The range here is nuts given this is a commodity-like service (regardless of the rate you pay, you’re getting the exact same service as someone paying lower rates). So without any value proposition, why aren’t processors competing for your business and offering competitively low prices? Why are some restaurants paying 0.74% of their sales for processing while some are paying 0.11%? This should be like buying corn. But it’s not.

With at least 17 options for processing companies, this is not a monopolistic situation. Consumers have lots of choices when it comes to a processing company.

But they don’t have the information they need to make a good decision (meaning, cheapest option!) If people aren’t seeking out the cheapest rates, processor companies have no motivation to charge cheaper rates. They can charge whatever they want! And look here, they are.

What are Processor Fees + Overcharges?

Luckily this only happened because a restaurant was hacked, but because their processing statements are so cryptic, this restaurant hadn’t noticed they were wrongfully charged.


The weighted average Merchant Discount Rate was 2.43%.


Typically, if the rate isn’t labeled in the line item, there are overcharges.

Overcharges, the additional amounts charged above the published rates, can be difficult to detect since they’re lumped into line-items with regular charges. But here’s a potential way to spot them on your statements.

Here is a statement from one of the restaurants in our study.

If this is happening line item after line item, month after month, it’s sure to add up! Plus, sometimes these overcharges happen on a larger scale.


After the $200,000 monthly sales mark, monthly sales does not seem to determine rates.


Number of restaurant units does not influence rates.

While there is some correlation with the restaurant unit monthly gross and the merchant discount rate, there is no significant correlation between overall restaurant group monthly gross and the merchant discount rate.

Put another way, restaurant groups with more units do not get better merchant discount rates from processors (at least in looking at restaurant groups in the 1-30 location range).


Restaurants with lower average tickets do not pay less than restaurants with higher average tickets.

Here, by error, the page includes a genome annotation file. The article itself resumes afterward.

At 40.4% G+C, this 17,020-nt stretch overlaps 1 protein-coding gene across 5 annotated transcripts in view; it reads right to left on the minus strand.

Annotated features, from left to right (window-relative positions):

In talking to our restaurant clients, we found a general belief that average check size was a major determinant of processor fees. Yes, lower check size means a bigger portion of that sale is being paid to the processor, since there are multiple fixed components of processor fees.

But restaurants with lower average checks also have an advantage: their customers tend to use cards that are cheaper to process. Customers opting for less expensive meals usually aren’t the big spenders who qualify for the premium cards (that cost more to process).

On the other hand, restaurants with bigger average checks (the more expensive ones) deal with some big spenders, sometimes on business, and get stuck processing more premium cards. Luckily, those fixed fees are a smaller share of these sales.

This all shakes out to mean that average tickets don’t have a big influence on your merchant discount rate.

It’s time to get savvy about payment processing.

Businesses are becoming increasingly reliant on payment technologies as the intermediaries between our customers and our businesses.

MarginEdge restaurants have shown about a 9% increase in card usage just in one year – card-derived revenue makes up an average of 88.09% of sales.

Of those cards used, we’ve also seen an increase in reward-rich credit cards (carrying higher rates to process) and our experts expect the trend to continue.

Suspicious You’re Overpaying For Payment Processing?

Don’t let cryptic payment processing statements keep you in the dark about this perpetual cost to your restaurant. Find out what you’re paying for and how your deal stacks up to others in the industry.

MarginEdge and AQN Strategies will review your monthly statement to prepare a custom report. Simply click below to send us your most recent payment processing statement.

This service is free of charge and, as always, we keep your data confidential.